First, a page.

Reporters Without Borders is reporting on conditions for journalists in Nepal. From "At least six journalists arrested in two weeks:"
At least six journalists have been arrested during the past two weeks, despite a claim from government spokesman Tanka Dhakal that there were "no government controls on the media".
Reporters Without Borders said it was incensed by the statement from the minister, whose only legitimacy stemmed from a coup. The authorities should put an end to arbitrary arrests and perverse summonses, the worldwide press freedom organisation said.
It added that censorship has been stepped up with a ban on the press from using any sources of information about the security situation other than the security forces.
Nepal is currently holding nine journalists in jail and at least six more have gone into hiding to escape arrest.
Dhakal, government spokesman and information and communications minister, speaking in Nepalgunj, in the southwest, denied that the government had imposed any media controls. "The press is free to write whatever it wants apart from anything that encourages terrorism" he said.
Three days later, Kanak Mani Dixit, prominent editor of the Nepalese language magazine Himal Khabarpatrika, was arrested and questioned for several hours in Kathmandu after plain clothes police officers arrested him at his home after his return from India where he had spoken at a press conference about Nepal's political crisis.
At CounterPunch, Elaine Cassel has "The Appalling Case of Ahmed Omar Abu Ali:"
At the end of the 2003 academic year at the Saudi university he was attending, Abu Ali failed to return home to the U.S. As a result, his family--Jordan-born, naturalized U.S. citizens living in Northern Virginia where I practice--contacted me to see if I could help.
In August 2004, attorneys filed suit in the U.S. District Court of the District of Columbia, on behalf of Abu Ali's parents, in order to obtain his release. Among the attorneys was renowned constitutional rights scholar and Georgetown University law professor David Cole.
The day the suit was filed, the State Department--which had previously refused to provide information to Abu Ali's parents--notified them that their son would be charged with crimes of terrorism in Saudi Arabia. But that never happened. Instead, the question of whether Abu Ali could be returned to the U.S. was litigated.
Before U.S. District Judge John Bates, the government took the position that Abu Ali was far too dangerous to ever be returned to the United States, and that the reason was so serious that it could not be disclosed even to the family's attorneys. In other words, the government sought to proceed on secret evidence.
Then, the government reversed itself dramatically. It transported Abu Ali to the United States itself--thus mooting the question before Judge Bates of whether the government could proceed upon secret evidence to block his return.
In 2004, when Abu Ali's parents had been begging the U.S. government to intervene, it had refused--claiming it was up to the Saudis whether he was released. With his return, however, it began to seem evident that the Saudis had been holding Abu Ali with U.S. consent--indeed, even at the U.S.'s behest. It now appears that FBI agents had the Saudis remove Abu Ali from his university class and take him to a Saudi facility for questioning in the summer of 2003.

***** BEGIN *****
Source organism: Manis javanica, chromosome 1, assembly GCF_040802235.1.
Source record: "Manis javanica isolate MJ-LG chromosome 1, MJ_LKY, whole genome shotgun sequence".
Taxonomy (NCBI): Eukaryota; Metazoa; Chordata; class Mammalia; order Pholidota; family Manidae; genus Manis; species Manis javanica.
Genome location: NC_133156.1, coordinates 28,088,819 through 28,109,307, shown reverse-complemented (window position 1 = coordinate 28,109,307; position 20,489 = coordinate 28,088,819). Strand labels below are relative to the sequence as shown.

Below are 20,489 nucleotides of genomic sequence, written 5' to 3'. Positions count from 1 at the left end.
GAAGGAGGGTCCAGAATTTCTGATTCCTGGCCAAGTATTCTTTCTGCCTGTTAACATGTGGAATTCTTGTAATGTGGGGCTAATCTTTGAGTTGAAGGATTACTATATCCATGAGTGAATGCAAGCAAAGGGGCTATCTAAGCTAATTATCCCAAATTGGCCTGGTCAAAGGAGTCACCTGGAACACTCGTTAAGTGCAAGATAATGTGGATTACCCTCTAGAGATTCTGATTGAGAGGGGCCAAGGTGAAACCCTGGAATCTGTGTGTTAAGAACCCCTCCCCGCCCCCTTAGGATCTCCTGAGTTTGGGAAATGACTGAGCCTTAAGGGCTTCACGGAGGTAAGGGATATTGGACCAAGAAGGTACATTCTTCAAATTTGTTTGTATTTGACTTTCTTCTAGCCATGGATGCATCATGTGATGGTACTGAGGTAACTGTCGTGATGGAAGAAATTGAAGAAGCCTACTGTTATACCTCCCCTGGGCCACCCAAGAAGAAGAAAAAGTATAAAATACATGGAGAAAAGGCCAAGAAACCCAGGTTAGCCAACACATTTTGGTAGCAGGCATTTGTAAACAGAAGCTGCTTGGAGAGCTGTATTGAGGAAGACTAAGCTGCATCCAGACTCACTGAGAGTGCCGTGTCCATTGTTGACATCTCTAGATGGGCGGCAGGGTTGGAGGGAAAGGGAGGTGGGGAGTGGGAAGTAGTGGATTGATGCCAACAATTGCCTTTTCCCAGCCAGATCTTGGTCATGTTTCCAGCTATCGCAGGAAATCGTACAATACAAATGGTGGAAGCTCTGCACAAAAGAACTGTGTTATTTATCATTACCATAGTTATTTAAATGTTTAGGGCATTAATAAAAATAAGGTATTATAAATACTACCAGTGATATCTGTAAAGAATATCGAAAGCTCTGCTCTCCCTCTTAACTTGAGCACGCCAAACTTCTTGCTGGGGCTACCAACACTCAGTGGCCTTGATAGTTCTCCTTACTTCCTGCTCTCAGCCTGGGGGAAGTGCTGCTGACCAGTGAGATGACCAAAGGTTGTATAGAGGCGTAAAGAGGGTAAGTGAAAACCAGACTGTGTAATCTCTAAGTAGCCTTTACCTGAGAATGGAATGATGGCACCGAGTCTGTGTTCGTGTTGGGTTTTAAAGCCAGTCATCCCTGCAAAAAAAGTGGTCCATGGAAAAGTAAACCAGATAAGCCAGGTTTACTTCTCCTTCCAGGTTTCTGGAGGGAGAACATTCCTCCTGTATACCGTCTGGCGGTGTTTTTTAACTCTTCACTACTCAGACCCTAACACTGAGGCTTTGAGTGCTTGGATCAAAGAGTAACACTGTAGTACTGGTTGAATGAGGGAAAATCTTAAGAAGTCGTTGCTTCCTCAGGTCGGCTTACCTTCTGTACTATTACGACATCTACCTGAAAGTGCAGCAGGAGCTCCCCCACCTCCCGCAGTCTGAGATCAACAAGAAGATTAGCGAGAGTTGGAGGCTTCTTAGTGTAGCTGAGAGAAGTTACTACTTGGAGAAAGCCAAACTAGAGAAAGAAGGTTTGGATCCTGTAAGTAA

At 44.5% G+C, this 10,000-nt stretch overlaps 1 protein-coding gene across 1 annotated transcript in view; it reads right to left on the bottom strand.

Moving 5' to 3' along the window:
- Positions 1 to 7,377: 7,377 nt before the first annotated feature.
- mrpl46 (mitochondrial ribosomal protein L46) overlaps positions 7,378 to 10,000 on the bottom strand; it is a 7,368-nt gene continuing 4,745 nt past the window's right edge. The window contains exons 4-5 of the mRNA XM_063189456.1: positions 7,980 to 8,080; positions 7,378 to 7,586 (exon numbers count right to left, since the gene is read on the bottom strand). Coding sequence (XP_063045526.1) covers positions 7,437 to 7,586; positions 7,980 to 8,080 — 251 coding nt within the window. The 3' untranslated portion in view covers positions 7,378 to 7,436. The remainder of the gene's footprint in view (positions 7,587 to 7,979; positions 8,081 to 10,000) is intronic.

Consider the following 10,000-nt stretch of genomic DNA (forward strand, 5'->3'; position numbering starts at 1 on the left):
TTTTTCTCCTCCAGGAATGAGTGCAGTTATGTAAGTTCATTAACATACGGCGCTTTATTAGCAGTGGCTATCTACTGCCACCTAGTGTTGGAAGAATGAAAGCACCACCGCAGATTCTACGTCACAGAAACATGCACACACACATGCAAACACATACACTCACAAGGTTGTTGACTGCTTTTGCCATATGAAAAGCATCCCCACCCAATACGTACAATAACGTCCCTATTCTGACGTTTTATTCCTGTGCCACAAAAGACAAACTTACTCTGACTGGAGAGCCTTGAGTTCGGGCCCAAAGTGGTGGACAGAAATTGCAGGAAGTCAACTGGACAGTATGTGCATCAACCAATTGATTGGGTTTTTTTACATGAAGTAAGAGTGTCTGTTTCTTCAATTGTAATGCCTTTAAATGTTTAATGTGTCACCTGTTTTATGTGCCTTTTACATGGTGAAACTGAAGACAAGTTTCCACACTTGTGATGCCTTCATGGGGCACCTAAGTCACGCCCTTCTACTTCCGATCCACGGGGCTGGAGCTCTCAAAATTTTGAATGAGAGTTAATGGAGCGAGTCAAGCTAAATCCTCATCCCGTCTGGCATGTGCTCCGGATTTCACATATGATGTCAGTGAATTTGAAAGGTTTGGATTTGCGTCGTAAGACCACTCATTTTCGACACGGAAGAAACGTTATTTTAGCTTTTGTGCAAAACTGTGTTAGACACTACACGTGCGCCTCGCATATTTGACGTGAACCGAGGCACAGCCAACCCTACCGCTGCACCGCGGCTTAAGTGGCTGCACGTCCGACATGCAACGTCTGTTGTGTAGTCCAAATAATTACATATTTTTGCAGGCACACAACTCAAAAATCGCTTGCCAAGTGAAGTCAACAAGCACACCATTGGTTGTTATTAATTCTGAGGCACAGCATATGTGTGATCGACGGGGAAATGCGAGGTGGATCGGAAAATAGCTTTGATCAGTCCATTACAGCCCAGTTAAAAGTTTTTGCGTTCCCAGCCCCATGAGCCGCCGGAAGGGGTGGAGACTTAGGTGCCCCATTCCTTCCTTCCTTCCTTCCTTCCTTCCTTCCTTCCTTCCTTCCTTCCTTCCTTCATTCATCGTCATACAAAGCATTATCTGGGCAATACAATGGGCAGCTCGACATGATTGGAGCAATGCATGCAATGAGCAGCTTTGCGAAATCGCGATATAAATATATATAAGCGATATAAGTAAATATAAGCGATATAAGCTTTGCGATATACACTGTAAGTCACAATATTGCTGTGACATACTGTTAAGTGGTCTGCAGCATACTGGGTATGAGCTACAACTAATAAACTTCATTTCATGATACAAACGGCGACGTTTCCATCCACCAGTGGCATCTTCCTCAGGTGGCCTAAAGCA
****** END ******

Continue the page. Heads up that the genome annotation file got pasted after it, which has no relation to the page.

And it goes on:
It also became apparent that the U.S. could, all the time, have ensured Abu Ali's return to the U.S. whenever it felt like it. After all, federal prosecutors had, during this time, extradited from Saudi Arabia to Alexandria another man in Saudi custody who was alleged to be (and acquitted of being) a terrorist and involved in the case of the Alexandria 11.
At In These Times, Robert Parry's "Negroponte’s Dark Past: The case against Bush’s new intelligence czar" is worth reading:
George W. Bush's choice of John Negroponte to be the first U.S. intelligence czar signals that Washington is heading down the same road that has led to earlier American intelligence failures and controversies -- from politicizing analysis to winking at human rights abuses.
Although Negroponte's nomination is expected to sail through the Senate, one question that might be worth asking about his tenure as U.S. ambassador to Honduras from 1981 to 1985 is: "Were you oblivious to the Honduran military's human rights violations and drug trafficking, or did you just ignore these problems for geopolitical reasons?"
Negroponte either oversaw a stunningly inept U.S. intelligence operation at the embassy in Tegucigalpa -- missing major events occurring under his nose -- or he tolerated atrocities that included torture, rape and murder, while slanting intelligence reports to please his superiors in Washington.
Whichever it is -- incompetence or complicity -- it is hard to understand how Negroponte, the current U.S. ambassador to Iraq, can be expected to fix the intelligence flaws revealed by the Bush administration's failure to connect the dots before the 9/11 terror attacks or to avert the scandalous use of torture on Muslim suspects captured in Afghanistan and Iraq.
Parry's article leads us to Free Speech Radio News' Monday broadcast which notes "Honduran Death Squads Are Back [:] A former minister in Honduras says death squads are being used for a more current issue. Latin America correspondent Nan McCurdy has more."